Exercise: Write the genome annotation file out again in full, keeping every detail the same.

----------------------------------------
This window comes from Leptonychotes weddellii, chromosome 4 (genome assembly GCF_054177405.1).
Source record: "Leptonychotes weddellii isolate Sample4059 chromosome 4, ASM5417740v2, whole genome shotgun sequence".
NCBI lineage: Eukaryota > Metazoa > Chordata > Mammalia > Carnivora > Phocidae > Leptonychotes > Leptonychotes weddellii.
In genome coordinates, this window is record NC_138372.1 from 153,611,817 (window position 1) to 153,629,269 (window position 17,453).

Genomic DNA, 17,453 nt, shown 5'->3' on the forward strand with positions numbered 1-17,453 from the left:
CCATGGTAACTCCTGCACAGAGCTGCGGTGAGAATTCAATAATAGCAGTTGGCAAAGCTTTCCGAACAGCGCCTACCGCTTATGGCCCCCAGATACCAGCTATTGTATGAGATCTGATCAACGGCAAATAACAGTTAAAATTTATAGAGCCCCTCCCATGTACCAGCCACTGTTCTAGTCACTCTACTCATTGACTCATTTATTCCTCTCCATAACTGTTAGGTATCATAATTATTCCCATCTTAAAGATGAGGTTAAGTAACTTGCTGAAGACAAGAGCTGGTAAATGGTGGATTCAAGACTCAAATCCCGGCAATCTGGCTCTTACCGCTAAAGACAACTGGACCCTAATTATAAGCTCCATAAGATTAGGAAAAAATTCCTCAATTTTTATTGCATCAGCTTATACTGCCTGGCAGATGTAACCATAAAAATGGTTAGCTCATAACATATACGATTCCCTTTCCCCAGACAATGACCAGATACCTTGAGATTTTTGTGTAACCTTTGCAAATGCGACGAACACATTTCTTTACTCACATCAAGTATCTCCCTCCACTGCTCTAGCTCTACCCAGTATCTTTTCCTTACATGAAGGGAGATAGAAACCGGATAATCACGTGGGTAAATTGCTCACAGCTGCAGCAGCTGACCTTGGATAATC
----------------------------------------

This window comes from Leptonychotes weddellii, chromosome 4 (genome assembly GCF_054177405.1).
Source record: "Leptonychotes weddellii isolate Sample4059 chromosome 4, ASM5417740v2, whole genome shotgun sequence".
NCBI lineage: Eukaryota > Metazoa > Chordata > Mammalia > Carnivora > Phocidae > Leptonychotes > Leptonychotes weddellii.
In genome coordinates, this window is record NC_138372.1 from 153,611,817 (window position 1) to 153,629,269 (window position 17,453).

Genomic DNA, 17,453 nt, shown 5'->3' on the forward strand with positions numbered 1-17,453 from the left:
CCATGGTAACTCCTGCACAGAGCTGCGGTGAGAATTCAATAATAGCAGTTGGCAAAGCTTTCCGAACAGCGCCTACCGCTTATGGCCCCCAGATACCAGCTATTGTATGAGATCTGATCAACGGCAAATAACAGTTAAAATTTATAGAGCCCCTCCCATGTACCAGCCACTGTTCTAGTCACTCTACTCATTGACTCATTTATTCCTCTCCATAACTGTTAGGTATCATAATTATTCCCATCTTAAAGATGAGGTTAAGTAACTTGCTGAAGACAAGAGCTGGTAAATGGTGGATTCAAGACTCAAATCCCGGCAATCTGGCTCTTACCGCTAAAGACAACTGGACCCTAATTATAAGCTCCATAAGATTAGGAAAAAATTCCTCAATTTTTATTGCATCAGCTTATACTGCCTGGCAGATGTAACCATAAAAATGGTTAGCTCATAACATATACGATTCCCTTTCCCCAGACAATGACCAGATACCTTGAGATTTTTGTGTAACCTTTGCAAATGCGACGAACACATTTCTTTACTCACATCAAGTATCTCCCTCCACTGCTCTAGCTCTACCCAGTATCTTTTCCTTACATGAAGGGAGATAGAAACCGGATAATCACGTGGGTAAATTGCTCACAGCTGCAGCAGCTGACCTTGGATAATC